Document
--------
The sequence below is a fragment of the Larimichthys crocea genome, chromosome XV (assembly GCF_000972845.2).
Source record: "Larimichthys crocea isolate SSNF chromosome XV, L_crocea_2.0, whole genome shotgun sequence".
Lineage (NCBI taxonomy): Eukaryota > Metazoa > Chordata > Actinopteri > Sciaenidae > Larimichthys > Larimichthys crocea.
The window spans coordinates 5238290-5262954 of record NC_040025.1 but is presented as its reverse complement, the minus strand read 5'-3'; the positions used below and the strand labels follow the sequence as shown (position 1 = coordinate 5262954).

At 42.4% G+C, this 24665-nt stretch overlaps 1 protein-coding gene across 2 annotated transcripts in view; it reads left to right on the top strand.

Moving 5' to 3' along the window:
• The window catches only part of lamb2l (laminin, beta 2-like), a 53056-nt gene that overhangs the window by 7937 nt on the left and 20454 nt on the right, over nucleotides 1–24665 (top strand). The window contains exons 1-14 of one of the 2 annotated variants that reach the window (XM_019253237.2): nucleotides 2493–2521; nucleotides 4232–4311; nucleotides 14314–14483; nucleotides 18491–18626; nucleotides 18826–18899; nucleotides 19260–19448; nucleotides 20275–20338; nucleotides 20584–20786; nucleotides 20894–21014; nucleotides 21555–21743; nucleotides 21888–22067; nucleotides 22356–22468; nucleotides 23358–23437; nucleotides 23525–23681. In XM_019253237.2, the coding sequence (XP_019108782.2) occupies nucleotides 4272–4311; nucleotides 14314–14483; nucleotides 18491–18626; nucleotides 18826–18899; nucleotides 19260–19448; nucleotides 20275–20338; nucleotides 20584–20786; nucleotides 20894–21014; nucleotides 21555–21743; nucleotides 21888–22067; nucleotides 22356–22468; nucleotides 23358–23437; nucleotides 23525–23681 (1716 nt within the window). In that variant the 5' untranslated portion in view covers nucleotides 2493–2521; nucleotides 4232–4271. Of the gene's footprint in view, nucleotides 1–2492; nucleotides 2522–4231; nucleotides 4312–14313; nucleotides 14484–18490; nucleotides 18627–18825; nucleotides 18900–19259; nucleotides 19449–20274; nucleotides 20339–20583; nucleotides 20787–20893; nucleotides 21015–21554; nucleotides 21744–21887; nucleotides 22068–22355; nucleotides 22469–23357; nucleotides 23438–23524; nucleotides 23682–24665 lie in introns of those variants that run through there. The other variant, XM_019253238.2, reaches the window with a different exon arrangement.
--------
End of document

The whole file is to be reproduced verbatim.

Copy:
The sequence below is a fragment of the Larimichthys crocea genome, chromosome XV (assembly GCF_000972845.2).
Source record: "Larimichthys crocea isolate SSNF chromosome XV, L_crocea_2.0, whole genome shotgun sequence".
Lineage (NCBI taxonomy): Eukaryota > Metazoa > Chordata > Actinopteri > Sciaenidae > Larimichthys > Larimichthys crocea.
The window spans coordinates 5238290-5262954 of record NC_040025.1 but is presented as its reverse complement, the minus strand read 5'-3'; the positions used below and the strand labels follow the sequence as shown (position 1 = coordinate 5262954).

At 42.4% G+C, this 24665-nt stretch overlaps 1 protein-coding gene across 2 annotated transcripts in view; it reads left to right on the top strand.

Moving 5' to 3' along the window:
• The window catches only part of lamb2l (laminin, beta 2-like), a 53056-nt gene that overhangs the window by 7937 nt on the left and 20454 nt on the right, over nucleotides 1–24665 (top strand). The window contains exons 1-14 of one of the 2 annotated variants that reach the window (XM_019253237.2): nucleotides 2493–2521; nucleotides 4232–4311; nucleotides 14314–14483; nucleotides 18491–18626; nucleotides 18826–18899; nucleotides 19260–19448; nucleotides 20275–20338; nucleotides 20584–20786; nucleotides 20894–21014; nucleotides 21555–21743; nucleotides 21888–22067; nucleotides 22356–22468; nucleotides 23358–23437; nucleotides 23525–23681. In XM_019253237.2, the coding sequence (XP_019108782.2) occupies nucleotides 4272–4311; nucleotides 14314–14483; nucleotides 18491–18626; nucleotides 18826–18899; nucleotides 19260–19448; nucleotides 20275–20338; nucleotides 20584–20786; nucleotides 20894–21014; nucleotides 21555–21743; nucleotides 21888–22067; nucleotides 22356–22468; nucleotides 23358–23437; nucleotides 23525–23681 (1716 nt within the window). In that variant the 5' untranslated portion in view covers nucleotides 2493–2521; nucleotides 4232–4271. Of the gene's footprint in view, nucleotides 1–2492; nucleotides 2522–4231; nucleotides 4312–14313; nucleotides 14484–18490; nucleotides 18627–18825; nucleotides 18900–19259; nucleotides 19449–20274; nucleotides 20339–20583; nucleotides 20787–20893; nucleotides 21015–21554; nucleotides 21744–21887; nucleotides 22068–22355; nucleotides 22469–23357; nucleotides 23438–23524; nucleotides 23682–24665 lie in introns of those variants that run through there. The other variant, XM_019253238.2, reaches the window with a different exon arrangement.